Few among the enterprises of the early pioneer days have achieved the remarkable success of the Wells, Fargo & Co. Express. It has developed in half a century from a small package and letter carrying company to one of the greatest carriers in the world.
The organization which has made such marvelous strides was founded in the spring of 1852, when Henry Wells, William G. Fargo, Johnston Livingston, D. N. Barney and others, animated by a desire to participate in the great mineral development of the Pacific Coast, formed a company with a capital of $300,000, which was later increased to $600,000, to do an express, banking and exchange business in California, in connection with the leading financial and commercial centers in the East and in Europe.
Success accompanied the enterprise from the start, thanks to the great demand for it in the new land, and to the ability with which it was conducted, it being characterized by many features novel to such a concern. Prominent among these novel features was a letter carrying system, technically independent of the United States Post Office, but really auxiliary to it. This was highly appreciated by isolated miners and others, who without it, would have had little, if any, means of communication with the outside world.
The Wells-Fargo express, exchange and banking service grew in both scope and popularity from year to year. In 1860 a picturesque feature was added in the shape of the famous pony express. This was nothing else than a system of mounted couriers, riding between St. Joseph, Mo., and Sacramento. This great distance had to be covered by the solitary horseman, over wilderness and through many and varied dangers, not the least of which were the attacks of Indians and of highwaymen of the white race, but the daring riders made weekly trips, accomplishing the trip in ten days, with the aid of numerous relays and the exercise of wonderful skill, endurance and courage.
With the advent of the transcontinental railroads, the business of the Wells-Fargo Company increased still more. Its development proceeded, under wise management, until today it has no less than 43,775 rail routes, 1,485 stage routes, 635 inland steamer routes and 9,165 ocean steamer routes.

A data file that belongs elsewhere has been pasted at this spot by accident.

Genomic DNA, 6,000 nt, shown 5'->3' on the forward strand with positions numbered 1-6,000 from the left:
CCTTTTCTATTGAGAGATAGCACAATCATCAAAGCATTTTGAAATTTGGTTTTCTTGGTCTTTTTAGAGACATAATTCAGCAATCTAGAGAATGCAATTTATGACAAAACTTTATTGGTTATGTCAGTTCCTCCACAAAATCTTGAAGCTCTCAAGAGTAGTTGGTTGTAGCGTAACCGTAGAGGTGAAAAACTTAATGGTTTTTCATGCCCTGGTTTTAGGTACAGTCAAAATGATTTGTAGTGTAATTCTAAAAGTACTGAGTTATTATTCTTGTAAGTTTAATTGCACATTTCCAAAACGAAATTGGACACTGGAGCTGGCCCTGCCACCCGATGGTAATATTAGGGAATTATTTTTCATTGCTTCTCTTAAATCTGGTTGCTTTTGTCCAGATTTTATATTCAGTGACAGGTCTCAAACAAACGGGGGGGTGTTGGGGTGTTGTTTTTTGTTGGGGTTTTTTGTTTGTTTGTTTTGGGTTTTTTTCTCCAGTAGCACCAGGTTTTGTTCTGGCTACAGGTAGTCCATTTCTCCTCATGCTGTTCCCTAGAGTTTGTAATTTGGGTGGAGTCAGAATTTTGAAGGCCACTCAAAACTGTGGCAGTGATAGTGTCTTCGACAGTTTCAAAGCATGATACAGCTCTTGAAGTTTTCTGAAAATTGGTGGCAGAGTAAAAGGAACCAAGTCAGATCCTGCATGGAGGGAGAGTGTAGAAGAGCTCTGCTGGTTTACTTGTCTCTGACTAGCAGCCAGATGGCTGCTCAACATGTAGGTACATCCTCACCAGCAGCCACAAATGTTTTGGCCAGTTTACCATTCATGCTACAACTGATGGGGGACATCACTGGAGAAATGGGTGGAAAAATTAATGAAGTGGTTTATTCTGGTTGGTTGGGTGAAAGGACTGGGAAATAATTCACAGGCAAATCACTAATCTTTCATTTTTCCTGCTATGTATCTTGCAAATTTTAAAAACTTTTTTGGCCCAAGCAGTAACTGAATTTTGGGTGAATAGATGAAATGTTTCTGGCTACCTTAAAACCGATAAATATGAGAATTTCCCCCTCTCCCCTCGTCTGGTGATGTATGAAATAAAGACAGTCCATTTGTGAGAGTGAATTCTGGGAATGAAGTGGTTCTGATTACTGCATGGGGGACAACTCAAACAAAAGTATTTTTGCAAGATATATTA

The company runs exclusive fast express trains daily between New York and the West, Northwest and Southwest. It has its own express cars, equipped with fire and burglar proof safes for valuables; has its own refrigerator cars for large shipments of perishable matter, has its own palace horse cars for large shipments of stock; is the only company having its own service across the American continent from Atlantic to Pacific ocean; is the only company having its own service from New York, San Francisco and intermediate points to Mexico; has fully equipped customs brokerage departments at New York, San Francisco, El Paso, Eagle Pass, and in Nogales, Ariz.; is empowered by the United States Government to carry goods in bond to inland points of entry, thus avoiding the necessity of customs examination at the border; and it has its own agents or correspondents in nearly every large city in the world.
The company has 4,410 offices in various parts of the world, and a total mileage of 55,000. At the present time the company’s capital is $8,000,000.
Dudley Evans is the present of the Wells, Fargo & Company Express, with headquarters in New York. There are three great departments of the company, the Pacific Department, A. Christensen, manager, San Francisco; the Central Department, R. A. Wells, manager, Kansas City, Mo.; and the Atlantic Department, E. A. Stedman, manager, New York City.
The general officers of the company are the following: President, Dudley Evans, New York; Vice-President, Treasurer and Secretary, H. B. Parsons, New York. Board of Directors—Dudley Evans, F. D. Underwood, E. H. Harriman, H. B. Parsons, H. E. Huntington, J. J. McCook, R. S. Lovett, George E. Gray, J. Kruttschnitt, W. T. Van Brunt, W. V. S. Thorne, W. F. Herrin, W. D. Cornish.
Each of the three departments has its sub-departments, its divisions, its route agents, and its various other officials. The company as a whole is a conspicuous example of excellent organization, enterprise and executive ability.
San Francisco News Letter and California Advertiser
July 21, 1906